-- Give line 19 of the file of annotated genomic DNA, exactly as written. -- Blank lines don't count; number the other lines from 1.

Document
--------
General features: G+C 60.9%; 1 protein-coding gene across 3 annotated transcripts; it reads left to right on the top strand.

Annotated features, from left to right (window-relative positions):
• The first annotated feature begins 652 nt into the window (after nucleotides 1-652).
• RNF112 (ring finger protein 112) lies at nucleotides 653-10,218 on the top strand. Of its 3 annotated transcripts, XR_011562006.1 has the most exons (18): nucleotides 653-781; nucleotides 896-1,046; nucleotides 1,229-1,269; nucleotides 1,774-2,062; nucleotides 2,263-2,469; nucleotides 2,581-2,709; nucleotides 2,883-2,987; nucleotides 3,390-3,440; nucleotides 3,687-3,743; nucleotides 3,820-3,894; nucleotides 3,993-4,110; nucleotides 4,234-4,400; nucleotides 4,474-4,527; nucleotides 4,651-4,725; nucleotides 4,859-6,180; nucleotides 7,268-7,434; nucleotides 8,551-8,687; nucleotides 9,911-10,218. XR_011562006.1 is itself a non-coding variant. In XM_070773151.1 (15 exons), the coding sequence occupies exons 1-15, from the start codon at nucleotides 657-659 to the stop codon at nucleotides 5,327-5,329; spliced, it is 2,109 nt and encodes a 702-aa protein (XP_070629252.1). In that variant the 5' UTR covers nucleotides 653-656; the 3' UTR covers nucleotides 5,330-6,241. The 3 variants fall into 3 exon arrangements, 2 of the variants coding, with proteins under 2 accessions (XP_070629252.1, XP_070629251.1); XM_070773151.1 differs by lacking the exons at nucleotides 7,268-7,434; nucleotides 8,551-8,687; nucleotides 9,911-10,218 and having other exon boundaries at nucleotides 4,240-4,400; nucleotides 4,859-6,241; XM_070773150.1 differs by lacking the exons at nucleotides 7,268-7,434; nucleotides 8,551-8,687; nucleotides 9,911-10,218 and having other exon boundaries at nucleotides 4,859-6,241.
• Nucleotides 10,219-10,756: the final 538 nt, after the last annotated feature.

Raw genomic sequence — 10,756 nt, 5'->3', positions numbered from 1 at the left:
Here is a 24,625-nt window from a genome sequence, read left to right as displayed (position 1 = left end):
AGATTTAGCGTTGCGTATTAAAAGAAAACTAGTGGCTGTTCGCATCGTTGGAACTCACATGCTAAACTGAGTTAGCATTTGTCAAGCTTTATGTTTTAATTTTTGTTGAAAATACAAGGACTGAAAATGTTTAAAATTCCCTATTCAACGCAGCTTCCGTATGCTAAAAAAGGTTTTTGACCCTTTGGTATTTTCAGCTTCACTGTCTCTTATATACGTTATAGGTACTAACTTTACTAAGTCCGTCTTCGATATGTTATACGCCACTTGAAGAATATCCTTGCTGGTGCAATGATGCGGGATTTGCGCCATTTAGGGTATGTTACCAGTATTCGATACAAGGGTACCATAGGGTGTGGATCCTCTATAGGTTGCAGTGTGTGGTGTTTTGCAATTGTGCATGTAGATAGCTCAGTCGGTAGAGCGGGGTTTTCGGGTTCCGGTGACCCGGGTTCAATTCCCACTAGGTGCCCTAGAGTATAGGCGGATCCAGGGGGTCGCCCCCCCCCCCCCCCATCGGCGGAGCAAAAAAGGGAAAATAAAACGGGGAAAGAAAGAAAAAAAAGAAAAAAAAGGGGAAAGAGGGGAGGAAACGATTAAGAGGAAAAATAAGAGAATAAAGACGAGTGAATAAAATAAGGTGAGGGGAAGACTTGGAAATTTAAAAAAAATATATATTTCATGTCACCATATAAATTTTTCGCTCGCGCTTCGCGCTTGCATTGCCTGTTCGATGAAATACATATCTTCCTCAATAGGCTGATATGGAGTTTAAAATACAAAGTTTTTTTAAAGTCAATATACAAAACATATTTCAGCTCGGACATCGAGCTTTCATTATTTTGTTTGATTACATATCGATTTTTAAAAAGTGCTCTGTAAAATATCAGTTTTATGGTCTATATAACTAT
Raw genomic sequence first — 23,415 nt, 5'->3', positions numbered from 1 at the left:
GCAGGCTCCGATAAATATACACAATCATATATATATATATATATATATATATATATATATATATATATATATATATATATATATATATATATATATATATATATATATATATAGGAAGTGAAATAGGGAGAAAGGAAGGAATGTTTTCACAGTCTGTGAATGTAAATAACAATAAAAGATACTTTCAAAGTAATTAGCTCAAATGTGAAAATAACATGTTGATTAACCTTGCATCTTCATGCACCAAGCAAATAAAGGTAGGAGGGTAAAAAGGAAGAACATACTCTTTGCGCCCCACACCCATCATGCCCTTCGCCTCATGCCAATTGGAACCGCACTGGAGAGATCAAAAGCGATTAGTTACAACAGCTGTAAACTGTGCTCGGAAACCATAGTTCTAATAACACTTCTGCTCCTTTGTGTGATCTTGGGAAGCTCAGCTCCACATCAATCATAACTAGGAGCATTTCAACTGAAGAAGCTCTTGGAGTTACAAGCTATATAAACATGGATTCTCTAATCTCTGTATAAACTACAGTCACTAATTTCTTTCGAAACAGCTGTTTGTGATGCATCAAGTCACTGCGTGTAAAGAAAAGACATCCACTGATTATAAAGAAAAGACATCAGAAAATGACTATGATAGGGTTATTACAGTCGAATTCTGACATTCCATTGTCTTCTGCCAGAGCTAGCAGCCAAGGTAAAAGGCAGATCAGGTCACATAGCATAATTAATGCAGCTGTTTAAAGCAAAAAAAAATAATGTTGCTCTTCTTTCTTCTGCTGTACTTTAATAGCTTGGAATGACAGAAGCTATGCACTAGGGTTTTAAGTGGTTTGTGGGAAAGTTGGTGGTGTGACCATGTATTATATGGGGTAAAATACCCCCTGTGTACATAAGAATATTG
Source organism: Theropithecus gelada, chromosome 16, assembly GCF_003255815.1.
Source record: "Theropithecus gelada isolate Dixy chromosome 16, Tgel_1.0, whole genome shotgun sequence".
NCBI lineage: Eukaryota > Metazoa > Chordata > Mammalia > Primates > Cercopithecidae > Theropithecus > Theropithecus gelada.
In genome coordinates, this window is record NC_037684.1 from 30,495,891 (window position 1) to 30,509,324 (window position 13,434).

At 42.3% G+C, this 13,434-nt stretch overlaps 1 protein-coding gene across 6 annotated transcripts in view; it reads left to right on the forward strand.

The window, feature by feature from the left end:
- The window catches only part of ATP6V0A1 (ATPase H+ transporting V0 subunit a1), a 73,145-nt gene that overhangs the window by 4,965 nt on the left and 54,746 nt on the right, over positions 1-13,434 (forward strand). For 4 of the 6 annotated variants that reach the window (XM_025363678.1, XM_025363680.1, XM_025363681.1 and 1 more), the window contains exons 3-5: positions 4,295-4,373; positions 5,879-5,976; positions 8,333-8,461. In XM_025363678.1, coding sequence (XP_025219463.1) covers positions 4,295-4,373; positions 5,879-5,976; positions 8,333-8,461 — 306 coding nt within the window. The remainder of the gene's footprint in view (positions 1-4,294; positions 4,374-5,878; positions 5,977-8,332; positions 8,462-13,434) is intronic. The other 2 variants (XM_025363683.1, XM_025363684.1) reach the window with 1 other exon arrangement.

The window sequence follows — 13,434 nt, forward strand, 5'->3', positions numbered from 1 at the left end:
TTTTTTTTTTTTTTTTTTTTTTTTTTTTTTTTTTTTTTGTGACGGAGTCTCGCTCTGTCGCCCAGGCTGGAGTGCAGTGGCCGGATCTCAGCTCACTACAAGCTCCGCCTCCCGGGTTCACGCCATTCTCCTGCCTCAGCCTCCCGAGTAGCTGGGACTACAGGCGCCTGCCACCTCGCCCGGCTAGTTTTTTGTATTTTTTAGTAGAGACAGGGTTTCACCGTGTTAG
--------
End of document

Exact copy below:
TTTTTTTTTTTTTTTTTTTTTTTTTTTTTTTTTTTTTTGTGACGGAGTCTCGCTCTGTCGCCCAGGCTGGAGTGCAGTGGCCGGATCTCAGCTCACTACAAGCTCCGCCTCCCGGGTTCACGCCATTCTCCTGCCTCAGCCTCCCGAGTAGCTGGGACTACAGGCGCCTGCCACCTCGCCCGGCTAGTTTTTTGTATTTTTTAGTAGAGACAGGGTTTCACCGTGTTAG